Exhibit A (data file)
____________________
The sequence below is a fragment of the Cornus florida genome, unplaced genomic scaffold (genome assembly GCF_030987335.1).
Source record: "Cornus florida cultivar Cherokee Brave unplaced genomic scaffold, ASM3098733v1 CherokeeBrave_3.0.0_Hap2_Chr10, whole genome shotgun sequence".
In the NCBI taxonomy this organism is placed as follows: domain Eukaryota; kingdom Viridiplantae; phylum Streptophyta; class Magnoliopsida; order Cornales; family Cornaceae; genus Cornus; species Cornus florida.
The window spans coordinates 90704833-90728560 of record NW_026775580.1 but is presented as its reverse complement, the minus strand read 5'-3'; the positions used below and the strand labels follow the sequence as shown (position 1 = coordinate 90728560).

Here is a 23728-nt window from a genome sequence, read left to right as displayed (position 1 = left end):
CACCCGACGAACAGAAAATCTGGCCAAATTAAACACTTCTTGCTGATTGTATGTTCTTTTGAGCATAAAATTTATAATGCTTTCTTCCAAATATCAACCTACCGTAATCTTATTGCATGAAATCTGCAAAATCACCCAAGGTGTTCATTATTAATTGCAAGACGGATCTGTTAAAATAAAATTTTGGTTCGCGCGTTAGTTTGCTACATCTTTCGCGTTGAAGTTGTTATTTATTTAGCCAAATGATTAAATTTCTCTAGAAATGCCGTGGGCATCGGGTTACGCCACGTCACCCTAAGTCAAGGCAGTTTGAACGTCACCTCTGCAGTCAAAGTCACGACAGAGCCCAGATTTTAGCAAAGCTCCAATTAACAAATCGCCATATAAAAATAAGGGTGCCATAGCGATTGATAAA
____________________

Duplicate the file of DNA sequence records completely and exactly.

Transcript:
The sequence below is a fragment of the Cornus florida genome, unplaced genomic scaffold (genome assembly GCF_030987335.1).
Source record: "Cornus florida cultivar Cherokee Brave unplaced genomic scaffold, ASM3098733v1 CherokeeBrave_3.0.0_Hap2_Chr10, whole genome shotgun sequence".
In the NCBI taxonomy this organism is placed as follows: domain Eukaryota; kingdom Viridiplantae; phylum Streptophyta; class Magnoliopsida; order Cornales; family Cornaceae; genus Cornus; species Cornus florida.
The window spans coordinates 90704833-90728560 of record NW_026775580.1 but is presented as its reverse complement, the minus strand read 5'-3'; the positions used below and the strand labels follow the sequence as shown (position 1 = coordinate 90728560).

Here is a 23728-nt window from a genome sequence, read left to right as displayed (position 1 = left end):
CACCCGACGAACAGAAAATCTGGCCAAATTAAACACTTCTTGCTGATTGTATGTTCTTTTGAGCATAAAATTTATAATGCTTTCTTCCAAATATCAACCTACCGTAATCTTATTGCATGAAATCTGCAAAATCACCCAAGGTGTTCATTATTAATTGCAAGACGGATCTGTTAAAATAAAATTTTGGTTCGCGCGTTAGTTTGCTACATCTTTCGCGTTGAAGTTGTTATTTATTTAGCCAAATGATTAAATTTCTCTAGAAATGCCGTGGGCATCGGGTTACGCCACGTCACCCTAAGTCAAGGCAGTTTGAACGTCACCTCTGCAGTCAAAGTCACGACAGAGCCCAGATTTTAGCAAAGCTCCAATTAACAAATCGCCATATAAAAATAAGGGTGCCATAGCGATTGATAAA